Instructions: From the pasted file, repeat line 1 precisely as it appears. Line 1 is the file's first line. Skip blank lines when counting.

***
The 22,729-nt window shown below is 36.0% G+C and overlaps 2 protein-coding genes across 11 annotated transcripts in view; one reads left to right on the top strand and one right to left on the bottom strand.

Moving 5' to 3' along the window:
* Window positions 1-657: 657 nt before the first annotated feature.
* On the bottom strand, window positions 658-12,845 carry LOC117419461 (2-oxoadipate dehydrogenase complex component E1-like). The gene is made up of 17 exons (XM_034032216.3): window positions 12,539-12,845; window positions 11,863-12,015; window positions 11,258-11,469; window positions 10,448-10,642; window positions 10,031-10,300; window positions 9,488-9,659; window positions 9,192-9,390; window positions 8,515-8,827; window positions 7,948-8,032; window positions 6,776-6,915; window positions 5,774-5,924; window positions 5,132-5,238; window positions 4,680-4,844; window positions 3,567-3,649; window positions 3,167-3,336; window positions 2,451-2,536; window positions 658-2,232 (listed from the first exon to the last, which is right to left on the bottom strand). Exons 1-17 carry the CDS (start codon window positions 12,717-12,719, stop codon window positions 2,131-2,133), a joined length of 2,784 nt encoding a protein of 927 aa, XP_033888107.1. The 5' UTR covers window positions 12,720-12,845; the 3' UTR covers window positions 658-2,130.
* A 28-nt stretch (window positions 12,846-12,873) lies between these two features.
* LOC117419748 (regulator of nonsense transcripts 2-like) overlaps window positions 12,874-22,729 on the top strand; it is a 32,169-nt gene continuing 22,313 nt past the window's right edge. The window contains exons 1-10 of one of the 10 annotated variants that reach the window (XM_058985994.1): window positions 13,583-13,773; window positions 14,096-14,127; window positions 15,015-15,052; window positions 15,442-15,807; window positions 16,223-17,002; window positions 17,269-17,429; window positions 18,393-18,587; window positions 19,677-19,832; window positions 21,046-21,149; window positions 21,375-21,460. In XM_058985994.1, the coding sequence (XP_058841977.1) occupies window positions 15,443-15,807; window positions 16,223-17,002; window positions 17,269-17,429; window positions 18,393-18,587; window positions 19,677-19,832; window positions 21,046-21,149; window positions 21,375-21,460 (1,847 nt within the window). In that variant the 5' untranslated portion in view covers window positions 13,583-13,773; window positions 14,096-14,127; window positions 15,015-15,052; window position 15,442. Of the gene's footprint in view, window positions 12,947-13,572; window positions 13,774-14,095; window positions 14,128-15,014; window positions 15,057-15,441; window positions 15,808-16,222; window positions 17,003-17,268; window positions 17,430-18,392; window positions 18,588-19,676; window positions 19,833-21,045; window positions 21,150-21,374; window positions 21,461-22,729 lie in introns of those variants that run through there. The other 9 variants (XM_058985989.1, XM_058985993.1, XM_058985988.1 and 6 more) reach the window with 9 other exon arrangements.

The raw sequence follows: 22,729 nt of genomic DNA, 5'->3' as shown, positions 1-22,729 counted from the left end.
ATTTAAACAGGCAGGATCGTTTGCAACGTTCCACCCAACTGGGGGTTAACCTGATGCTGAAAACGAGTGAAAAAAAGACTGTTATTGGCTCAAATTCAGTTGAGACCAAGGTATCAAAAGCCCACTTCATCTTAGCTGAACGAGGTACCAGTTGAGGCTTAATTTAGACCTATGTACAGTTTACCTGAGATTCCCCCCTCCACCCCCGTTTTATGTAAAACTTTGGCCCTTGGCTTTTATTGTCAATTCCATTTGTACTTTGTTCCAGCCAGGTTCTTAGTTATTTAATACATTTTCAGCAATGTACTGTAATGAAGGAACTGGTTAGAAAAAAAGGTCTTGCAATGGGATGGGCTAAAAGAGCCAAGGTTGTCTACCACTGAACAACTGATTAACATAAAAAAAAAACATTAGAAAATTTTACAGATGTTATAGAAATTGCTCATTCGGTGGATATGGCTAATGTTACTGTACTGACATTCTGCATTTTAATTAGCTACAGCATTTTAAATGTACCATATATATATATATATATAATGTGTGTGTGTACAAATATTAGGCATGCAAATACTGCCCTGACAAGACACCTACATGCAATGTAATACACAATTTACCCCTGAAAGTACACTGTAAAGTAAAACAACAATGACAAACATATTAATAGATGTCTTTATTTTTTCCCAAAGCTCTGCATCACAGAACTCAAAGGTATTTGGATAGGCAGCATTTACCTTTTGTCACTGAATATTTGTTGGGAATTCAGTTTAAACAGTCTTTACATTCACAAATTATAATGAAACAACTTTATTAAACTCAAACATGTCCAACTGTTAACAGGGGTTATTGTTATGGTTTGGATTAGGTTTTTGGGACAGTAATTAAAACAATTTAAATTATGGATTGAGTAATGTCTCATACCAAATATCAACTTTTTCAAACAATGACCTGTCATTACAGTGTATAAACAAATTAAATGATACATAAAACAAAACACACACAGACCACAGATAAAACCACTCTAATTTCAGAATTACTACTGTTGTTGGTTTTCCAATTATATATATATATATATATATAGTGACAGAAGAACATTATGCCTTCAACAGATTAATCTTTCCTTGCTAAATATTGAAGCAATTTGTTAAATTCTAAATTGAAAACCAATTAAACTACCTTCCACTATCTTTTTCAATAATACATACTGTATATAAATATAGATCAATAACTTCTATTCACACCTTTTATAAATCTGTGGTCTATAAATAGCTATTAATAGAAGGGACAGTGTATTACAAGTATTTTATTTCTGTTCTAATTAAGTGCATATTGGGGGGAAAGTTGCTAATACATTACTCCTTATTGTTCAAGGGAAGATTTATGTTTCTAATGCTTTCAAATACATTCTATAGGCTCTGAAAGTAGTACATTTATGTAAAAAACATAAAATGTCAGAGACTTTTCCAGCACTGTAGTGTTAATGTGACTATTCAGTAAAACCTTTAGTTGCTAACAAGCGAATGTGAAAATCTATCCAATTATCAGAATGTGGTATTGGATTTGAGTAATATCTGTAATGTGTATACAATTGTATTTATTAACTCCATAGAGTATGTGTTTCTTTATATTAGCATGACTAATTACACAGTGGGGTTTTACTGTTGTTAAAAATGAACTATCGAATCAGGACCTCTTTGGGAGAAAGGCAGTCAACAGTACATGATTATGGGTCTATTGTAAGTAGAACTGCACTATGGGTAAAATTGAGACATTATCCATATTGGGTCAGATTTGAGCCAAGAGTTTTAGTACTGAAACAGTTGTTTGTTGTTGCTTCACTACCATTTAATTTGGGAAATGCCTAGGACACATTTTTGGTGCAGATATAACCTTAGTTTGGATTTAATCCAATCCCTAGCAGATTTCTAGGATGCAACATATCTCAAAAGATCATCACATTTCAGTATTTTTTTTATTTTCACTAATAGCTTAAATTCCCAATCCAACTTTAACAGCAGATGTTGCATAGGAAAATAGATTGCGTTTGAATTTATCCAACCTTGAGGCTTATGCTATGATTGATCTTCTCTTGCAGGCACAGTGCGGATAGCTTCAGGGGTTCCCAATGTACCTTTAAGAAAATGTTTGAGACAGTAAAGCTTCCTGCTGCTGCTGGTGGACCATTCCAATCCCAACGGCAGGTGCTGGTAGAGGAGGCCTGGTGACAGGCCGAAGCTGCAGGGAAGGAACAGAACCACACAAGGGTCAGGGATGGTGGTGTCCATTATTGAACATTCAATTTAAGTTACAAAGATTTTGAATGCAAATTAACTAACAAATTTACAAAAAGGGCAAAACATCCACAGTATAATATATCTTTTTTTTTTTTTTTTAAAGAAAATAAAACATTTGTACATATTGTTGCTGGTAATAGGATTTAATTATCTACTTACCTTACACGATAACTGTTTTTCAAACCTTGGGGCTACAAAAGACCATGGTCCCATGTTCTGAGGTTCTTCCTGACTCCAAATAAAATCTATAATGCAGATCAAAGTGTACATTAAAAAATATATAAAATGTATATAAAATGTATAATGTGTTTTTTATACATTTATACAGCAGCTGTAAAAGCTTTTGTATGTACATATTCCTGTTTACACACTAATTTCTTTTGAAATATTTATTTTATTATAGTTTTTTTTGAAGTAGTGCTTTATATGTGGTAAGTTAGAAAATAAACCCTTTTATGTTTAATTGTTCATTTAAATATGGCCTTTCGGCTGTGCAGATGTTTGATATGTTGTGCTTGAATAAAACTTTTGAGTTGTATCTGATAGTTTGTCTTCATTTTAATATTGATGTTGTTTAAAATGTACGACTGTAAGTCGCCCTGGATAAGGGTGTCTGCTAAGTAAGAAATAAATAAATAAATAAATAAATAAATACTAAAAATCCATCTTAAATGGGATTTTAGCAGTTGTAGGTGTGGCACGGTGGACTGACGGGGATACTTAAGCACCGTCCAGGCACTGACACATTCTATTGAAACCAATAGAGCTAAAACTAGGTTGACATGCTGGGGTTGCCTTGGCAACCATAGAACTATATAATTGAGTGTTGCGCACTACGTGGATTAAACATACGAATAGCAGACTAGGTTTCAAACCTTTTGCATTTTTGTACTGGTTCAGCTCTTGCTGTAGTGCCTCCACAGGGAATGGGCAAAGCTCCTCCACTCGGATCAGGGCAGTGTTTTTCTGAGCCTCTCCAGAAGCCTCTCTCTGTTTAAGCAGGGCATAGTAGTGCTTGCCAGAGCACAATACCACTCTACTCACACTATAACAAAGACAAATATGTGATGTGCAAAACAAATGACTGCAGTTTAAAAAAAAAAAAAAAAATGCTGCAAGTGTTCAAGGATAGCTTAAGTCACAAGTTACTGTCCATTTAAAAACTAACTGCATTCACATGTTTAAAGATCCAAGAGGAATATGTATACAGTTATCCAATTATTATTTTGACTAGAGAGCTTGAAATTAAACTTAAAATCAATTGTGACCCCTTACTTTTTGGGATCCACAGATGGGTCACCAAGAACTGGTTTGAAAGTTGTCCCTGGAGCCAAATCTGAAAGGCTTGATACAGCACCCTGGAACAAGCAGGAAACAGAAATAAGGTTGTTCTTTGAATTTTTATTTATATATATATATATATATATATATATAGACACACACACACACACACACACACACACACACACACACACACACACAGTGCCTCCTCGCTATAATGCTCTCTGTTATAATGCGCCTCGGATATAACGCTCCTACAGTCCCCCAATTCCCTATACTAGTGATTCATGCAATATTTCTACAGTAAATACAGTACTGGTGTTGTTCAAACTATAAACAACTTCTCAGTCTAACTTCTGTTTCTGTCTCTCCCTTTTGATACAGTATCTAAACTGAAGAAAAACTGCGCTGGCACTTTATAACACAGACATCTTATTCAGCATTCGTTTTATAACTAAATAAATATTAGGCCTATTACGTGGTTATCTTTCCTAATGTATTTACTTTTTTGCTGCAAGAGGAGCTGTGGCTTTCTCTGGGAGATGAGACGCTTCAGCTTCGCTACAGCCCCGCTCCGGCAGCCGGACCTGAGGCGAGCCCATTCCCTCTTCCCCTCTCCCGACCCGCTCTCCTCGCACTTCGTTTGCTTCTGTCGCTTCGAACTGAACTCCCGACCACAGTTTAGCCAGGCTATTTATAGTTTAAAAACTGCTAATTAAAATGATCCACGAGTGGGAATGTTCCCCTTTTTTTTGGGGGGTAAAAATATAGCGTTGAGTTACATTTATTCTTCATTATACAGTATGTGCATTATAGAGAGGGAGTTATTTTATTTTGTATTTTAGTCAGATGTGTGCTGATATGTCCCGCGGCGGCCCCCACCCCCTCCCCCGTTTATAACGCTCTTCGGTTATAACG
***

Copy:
The 22,729-nt window shown below is 36.0% G+C and overlaps 2 protein-coding genes across 11 annotated transcripts in view; one reads left to right on the top strand and one right to left on the bottom strand.